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Publication numberUS7274754 B2
Publication typeGrant
Application numberUS 10/778,699
Publication dateSep 25, 2007
Filing dateFeb 12, 2004
Priority dateFeb 14, 2003
Fee statusLapsed
Also published asEP1595379A2, US20040160988, US20080212710, WO2004075460A2, WO2004075460A3
Publication number10778699, 778699, US 7274754 B2, US 7274754B2, US-B2-7274754, US7274754 B2, US7274754B2
InventorsKenneth A. Boehlke, Krishnan Palaniswami
Original AssigneeFocus Enhancements, Inc.
Export CitationBiBTeX, EndNote, RefMan
External Links: USPTO, USPTO Assignment, Espacenet
Method and apparatus for frequency division multiplexing
US 7274754 B2
Abstract
A radio transmitter and receiver arrangement includes a transmitter and a receiver. The transmitter generates an electromagnetic carrier that varies in frequency throughout a channel interval, and modulates the carrier with an information signal during the channel interval, whereby the carrier is modulated both in frequency and in accordance with the information signal during the channel interval. The receiver receives the carrier that is modulated both in frequency and in accordance with the information signal, generates a detection signal that varies in frequency throughout the channel interval, and mixes the carrier and the detection signal to recover the information signal.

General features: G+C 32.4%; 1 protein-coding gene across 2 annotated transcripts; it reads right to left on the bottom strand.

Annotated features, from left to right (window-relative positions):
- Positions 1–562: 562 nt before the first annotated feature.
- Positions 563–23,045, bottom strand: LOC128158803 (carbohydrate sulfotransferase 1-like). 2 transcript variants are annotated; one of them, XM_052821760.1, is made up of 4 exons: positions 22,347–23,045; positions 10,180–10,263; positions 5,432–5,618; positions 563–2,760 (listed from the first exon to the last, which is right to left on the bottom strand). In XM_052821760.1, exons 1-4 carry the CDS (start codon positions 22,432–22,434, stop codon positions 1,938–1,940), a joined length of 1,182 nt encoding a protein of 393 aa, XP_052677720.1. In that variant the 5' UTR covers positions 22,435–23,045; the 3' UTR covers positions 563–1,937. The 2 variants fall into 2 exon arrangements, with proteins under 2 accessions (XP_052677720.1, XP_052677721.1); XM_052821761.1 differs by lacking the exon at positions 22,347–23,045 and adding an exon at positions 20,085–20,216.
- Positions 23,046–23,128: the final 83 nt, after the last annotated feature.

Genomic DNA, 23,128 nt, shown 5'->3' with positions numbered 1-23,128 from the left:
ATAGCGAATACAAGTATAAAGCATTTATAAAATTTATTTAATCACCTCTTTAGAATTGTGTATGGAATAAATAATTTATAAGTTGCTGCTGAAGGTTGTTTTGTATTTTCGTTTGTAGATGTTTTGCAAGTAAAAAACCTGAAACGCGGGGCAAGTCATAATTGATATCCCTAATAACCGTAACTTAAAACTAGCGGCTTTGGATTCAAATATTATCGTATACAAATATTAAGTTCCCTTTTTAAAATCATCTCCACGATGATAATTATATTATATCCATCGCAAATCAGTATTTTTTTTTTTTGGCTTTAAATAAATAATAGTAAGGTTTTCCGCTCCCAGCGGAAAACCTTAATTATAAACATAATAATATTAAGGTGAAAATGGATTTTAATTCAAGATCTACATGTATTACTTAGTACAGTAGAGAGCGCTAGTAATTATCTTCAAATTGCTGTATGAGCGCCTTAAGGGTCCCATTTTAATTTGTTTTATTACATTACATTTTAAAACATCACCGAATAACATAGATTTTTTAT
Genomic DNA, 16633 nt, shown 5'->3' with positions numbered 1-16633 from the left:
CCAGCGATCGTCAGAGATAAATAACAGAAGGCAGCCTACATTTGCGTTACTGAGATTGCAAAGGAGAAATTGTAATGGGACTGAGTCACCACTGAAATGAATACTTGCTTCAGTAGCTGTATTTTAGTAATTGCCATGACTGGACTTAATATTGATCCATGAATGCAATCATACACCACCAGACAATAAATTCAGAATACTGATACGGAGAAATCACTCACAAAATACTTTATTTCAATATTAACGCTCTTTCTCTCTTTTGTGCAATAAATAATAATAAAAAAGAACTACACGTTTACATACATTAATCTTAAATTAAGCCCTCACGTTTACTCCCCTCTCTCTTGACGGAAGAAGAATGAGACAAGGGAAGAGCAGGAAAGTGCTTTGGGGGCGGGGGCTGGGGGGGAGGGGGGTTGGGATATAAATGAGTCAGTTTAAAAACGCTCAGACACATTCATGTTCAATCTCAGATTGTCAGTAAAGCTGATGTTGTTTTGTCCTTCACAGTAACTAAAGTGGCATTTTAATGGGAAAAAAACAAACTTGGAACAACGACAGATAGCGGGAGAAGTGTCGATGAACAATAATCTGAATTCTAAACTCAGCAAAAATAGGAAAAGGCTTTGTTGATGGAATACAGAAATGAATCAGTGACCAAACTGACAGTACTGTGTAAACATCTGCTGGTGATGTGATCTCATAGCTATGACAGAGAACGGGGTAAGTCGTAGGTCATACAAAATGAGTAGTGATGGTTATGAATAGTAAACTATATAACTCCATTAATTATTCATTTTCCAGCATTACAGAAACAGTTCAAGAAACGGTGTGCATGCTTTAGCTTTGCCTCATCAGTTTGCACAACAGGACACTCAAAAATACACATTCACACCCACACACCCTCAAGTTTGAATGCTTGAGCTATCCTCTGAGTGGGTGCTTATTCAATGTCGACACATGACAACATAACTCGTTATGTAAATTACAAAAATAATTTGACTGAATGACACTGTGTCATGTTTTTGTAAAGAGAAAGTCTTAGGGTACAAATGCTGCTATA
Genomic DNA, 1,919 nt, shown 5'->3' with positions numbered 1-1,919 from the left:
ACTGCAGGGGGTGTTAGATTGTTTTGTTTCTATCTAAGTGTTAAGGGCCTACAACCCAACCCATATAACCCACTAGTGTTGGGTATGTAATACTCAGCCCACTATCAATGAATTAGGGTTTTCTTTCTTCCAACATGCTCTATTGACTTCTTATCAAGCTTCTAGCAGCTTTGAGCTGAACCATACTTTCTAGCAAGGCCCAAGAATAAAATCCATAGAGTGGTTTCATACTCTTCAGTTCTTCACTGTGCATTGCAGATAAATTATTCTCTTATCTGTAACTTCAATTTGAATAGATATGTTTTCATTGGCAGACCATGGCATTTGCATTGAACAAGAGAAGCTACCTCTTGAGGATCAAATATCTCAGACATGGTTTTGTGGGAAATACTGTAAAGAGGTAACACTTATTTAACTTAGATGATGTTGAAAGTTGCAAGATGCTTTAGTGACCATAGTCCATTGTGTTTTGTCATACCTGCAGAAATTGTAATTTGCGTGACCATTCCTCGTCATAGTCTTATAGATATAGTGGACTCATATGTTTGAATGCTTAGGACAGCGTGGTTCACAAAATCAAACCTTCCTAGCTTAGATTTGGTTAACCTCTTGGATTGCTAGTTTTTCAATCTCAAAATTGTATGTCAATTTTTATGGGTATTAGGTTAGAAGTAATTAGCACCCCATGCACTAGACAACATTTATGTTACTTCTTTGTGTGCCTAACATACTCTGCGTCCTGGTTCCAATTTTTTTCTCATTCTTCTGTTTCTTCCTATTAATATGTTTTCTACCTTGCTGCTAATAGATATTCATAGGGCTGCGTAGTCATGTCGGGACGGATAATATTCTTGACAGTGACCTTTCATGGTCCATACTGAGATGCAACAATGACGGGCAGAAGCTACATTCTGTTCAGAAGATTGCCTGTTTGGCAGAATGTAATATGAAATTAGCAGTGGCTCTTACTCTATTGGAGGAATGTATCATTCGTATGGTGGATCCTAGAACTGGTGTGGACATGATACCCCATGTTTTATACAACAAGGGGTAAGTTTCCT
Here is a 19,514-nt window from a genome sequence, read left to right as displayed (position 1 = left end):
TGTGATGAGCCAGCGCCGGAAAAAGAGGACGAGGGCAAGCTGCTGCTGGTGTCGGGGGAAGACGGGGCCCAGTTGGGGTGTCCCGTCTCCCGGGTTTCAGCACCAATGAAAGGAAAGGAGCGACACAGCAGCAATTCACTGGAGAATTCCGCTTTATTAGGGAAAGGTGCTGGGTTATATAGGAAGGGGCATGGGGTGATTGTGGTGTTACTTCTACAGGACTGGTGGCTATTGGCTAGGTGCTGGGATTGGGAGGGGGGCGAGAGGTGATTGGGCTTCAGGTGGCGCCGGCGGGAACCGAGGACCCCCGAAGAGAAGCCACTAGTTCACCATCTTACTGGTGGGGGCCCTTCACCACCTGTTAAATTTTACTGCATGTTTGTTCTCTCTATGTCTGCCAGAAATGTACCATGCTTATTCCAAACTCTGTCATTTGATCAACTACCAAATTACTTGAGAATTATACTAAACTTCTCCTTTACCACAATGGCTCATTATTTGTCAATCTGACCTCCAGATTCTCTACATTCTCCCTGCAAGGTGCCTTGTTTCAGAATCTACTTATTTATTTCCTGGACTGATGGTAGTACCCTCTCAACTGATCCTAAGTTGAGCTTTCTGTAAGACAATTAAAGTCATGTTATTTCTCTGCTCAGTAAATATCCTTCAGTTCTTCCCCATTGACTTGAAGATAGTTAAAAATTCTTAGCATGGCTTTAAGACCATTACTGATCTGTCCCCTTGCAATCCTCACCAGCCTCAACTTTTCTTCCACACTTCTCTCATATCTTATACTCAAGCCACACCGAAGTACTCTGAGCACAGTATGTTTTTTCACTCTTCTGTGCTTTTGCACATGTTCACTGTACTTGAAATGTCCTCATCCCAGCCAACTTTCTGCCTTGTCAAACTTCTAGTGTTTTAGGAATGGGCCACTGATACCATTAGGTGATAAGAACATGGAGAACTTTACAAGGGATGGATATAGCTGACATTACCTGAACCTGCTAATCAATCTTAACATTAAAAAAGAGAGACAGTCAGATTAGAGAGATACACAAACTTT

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Claims(20)
1. A radio transmitter that includes:
a symbol look-up table for receiving an input data word as a first address word and for receiving a second address word that is a function of time, and for outputting at least one parallel digital data word,
a means for converting said parallel data word to a digital sequence, and
a means for reconstructing an analog signal from said digital sequence,
wherein said digital sequence reflects both systematic variation of a carrier in frequency and modulation of the carrier in accordance with the data word, whereby said analog signal has a frequency that depends on said second address word and a phase that depends on said first address word.
2. A radio transmitter according to claim 1, wherein said analog signal has a fixed frequency for each value of said second address word.
3. A radio transmitter according to claim 1, wherein said analog signal varies in frequency over a fixed range for each value of said second address word.
4. A method of generating an identification code for a transmitter and receiver arrangement, comprising multiplying a first pseudo random sequence of p code chips sequentially by each chip of a second pseudo random sequence of q code chips to generate a sequence of p*q code chips in which the sequence of p code chips is reproduced once for each occurrence of a logic high value in the sequence of q code chips, and multiplying the sequence of p*q code chips by each chip of a third pseudo random sequence of r code chips to generate a sequence of p*q*r ID code chips in which the sequence of r code chips is reproduced once for each occurrence of a logic high value in the sequence of r code chips.
5. A method according to claim 4, wherein each code chip has a value selected from the group that includes logic high and logic low and the method comprises multiplying the code chips in accordance with a rule such that the product of logic high and logic high is logic high and the product of logic low and logic low is logic high.
6. A method according to claim 4, wherein at least one of the first and second sequences of code chips is a sequence of ternary chips.